Professor Richard Davies, a petroleum geologist at Newcastle University, has been highly commended in the 2017 John Maddox Prize for Standing up for Science.
The international prize is awarded for courage in promoting science and evidence on a matter of public interest, despite facing difficulty and hostility in doing so.
Awarded to Professor Davies in recognition of the work he has done to establish the potential environmental impacts of fracking, the judging panel also recognised his work to expose the cause of the eruption of the Lusi mud volcano in Indonensia, which led to 60,000 people losing their homes. Leading an international team in 2006, Professor Davies showed the eruption was the result of a blowout caused by drilling for gas and resulted in the company paying out millions of dollars in compensation.
Professor Davies was one of nine academics shortlisted and the winner of the 2017 award was named as women’s health champion, Dr Riko Muranaka. A journalist and lecturer at Kyoto University, Dr Muranaka is recognised for her work championing the use of evidence in public discussions of the Human Papilloma Virus (HPV) vaccine.
Controversy in science
Honoured at a special ceremony in London on Thursday, Professor Davies said:
“I feel immensely privileged to have worked at Newcastle and Durham Universities which have given me the freedom and support we have needed to pursue difficult and controversial areas of science.
“We have lost some research funding because we have maintained an independent and neutral stance on fracking – but it also means we are listened to and respected and our research has an impact on an issue that genuinely concerns members of the public.”
The Fracking debate
The John Maddox Prize, now in its sixth year, is a joint initiative of the leading international scientific journal Nature, the Kohn Foundation, and the charity Sense about Science.
Previous winners include Professor David Nutt (2013) who was awarded the prize in recognition of the impact he had in influencing evidence-based classification of drugs, in the UK and elsewhere in the world.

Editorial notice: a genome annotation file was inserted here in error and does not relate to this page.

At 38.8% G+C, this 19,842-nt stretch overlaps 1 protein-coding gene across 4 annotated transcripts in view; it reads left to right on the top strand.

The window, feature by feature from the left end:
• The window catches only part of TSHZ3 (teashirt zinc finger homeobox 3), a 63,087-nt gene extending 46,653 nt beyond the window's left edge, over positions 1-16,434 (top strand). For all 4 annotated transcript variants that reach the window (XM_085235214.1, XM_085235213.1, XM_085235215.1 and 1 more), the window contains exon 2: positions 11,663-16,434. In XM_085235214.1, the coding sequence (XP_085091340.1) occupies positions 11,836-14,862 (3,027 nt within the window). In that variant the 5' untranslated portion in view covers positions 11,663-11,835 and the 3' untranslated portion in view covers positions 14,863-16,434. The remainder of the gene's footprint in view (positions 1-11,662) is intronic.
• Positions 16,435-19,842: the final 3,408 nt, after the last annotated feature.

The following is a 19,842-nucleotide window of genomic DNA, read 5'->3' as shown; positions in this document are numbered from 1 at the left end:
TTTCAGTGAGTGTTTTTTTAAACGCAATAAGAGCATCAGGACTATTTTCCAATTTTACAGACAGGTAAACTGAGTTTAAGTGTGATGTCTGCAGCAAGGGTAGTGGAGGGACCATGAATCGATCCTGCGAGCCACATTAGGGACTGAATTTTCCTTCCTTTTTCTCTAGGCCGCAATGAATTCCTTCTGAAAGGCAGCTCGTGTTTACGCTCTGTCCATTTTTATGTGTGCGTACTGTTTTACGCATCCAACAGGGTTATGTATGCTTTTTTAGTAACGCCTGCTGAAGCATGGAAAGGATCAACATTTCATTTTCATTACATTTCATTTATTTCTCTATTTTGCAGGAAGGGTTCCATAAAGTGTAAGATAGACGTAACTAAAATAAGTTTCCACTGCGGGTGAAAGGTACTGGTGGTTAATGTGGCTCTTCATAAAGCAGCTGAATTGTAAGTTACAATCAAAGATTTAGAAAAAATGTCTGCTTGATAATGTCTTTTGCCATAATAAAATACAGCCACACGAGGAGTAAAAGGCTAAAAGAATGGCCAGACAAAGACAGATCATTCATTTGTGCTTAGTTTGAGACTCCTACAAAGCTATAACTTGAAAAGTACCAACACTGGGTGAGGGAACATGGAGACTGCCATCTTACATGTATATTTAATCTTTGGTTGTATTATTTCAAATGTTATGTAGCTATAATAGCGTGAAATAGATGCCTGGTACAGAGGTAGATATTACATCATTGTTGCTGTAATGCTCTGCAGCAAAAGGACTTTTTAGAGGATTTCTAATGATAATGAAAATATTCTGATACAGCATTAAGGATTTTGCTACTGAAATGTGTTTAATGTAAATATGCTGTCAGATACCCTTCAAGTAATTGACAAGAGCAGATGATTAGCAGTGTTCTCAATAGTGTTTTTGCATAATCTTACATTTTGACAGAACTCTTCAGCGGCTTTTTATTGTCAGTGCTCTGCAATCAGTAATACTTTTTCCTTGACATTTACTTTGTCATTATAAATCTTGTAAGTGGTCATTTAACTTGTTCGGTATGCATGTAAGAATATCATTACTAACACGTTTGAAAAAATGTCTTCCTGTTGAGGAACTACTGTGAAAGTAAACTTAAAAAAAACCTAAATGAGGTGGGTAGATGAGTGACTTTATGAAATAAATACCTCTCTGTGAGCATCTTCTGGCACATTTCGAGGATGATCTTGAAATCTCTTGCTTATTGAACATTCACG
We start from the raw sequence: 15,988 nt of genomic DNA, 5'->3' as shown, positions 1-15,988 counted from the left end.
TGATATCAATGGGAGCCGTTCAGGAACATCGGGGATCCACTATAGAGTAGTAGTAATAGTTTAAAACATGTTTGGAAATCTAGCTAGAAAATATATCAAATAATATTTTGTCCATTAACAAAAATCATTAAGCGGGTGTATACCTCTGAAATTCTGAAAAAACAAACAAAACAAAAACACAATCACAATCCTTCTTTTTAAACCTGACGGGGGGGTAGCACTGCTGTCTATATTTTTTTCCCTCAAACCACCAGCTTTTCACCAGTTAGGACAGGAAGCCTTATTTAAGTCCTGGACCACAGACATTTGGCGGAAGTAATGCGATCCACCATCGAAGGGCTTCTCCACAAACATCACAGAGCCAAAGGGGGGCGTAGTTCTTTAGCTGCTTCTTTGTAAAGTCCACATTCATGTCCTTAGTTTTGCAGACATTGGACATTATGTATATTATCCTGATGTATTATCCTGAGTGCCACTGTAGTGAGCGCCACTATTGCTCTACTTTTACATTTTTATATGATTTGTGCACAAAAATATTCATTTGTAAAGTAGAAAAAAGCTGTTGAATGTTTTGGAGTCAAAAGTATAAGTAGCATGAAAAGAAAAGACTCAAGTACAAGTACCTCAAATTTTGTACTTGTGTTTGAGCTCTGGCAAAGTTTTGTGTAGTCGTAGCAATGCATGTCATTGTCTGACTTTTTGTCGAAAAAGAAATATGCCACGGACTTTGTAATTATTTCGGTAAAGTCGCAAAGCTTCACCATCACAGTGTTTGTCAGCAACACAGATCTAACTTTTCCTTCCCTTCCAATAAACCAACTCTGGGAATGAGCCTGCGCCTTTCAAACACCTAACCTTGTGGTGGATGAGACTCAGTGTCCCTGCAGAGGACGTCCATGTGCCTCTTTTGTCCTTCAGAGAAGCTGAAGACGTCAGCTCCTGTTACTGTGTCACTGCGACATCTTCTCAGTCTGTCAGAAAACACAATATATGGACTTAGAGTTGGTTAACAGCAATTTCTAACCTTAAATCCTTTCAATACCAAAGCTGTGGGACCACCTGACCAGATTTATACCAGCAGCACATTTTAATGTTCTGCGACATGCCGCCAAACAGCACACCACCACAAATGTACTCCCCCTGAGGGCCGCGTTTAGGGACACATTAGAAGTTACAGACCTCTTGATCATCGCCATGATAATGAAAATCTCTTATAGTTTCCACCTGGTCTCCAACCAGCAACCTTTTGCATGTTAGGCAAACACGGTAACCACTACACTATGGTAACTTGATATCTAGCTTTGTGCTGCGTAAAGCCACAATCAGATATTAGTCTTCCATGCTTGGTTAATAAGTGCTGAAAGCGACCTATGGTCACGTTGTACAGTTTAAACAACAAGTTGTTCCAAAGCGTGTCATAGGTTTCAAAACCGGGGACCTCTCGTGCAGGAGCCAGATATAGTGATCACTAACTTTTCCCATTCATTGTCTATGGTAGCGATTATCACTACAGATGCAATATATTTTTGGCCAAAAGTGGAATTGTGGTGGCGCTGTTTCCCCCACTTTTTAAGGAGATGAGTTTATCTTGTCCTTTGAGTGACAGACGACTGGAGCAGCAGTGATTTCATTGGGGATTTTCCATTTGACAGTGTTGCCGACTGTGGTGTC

This year the prize received over 100 nominations from 25 countries. The judges were struck not only by the diverse circumstances in which nominees persevered with communicating science – which may indicate growing recognition among the international research community of the value of engaging in society - but by the often extreme and unsupportive conditions in which some do this.
Many arguments have been made for and against fracking but the debate has taken place whilst there has been a significant void in the understanding of the technology, poor communication of the risks and gaps in government policies and guidelines.
Setting up ReFINE – researching fracking in Europe – Professor Davies set out to address the misleading information through impartial research that would properly inform industry, government and the public and drive evidence-based decisions.
Brenda Maddox, patron of the John Maddox Prize, said: “My late husband John had an unusual combination of knowledge of science and eloquence of expression. Someone once asked him, ‘how much of what you print is wrong?’ referring to Nature. John answered immediately, ‘all of it. That's what science is about – new knowledge constantly arriving to correct the old.’”
On the 70th anniversary of the arrival of the Empire Windrush at Tilbury Docks, Professor James Procter, writing for The Conversation, looks at how the people onboard were received when they arrived.
published on: 22 June 2018
Newcastle part of an ambitious £8m research project to improve our understanding of the potential environmental and socio-economic impacts of fracking in the UK.
published on: 20 June 2018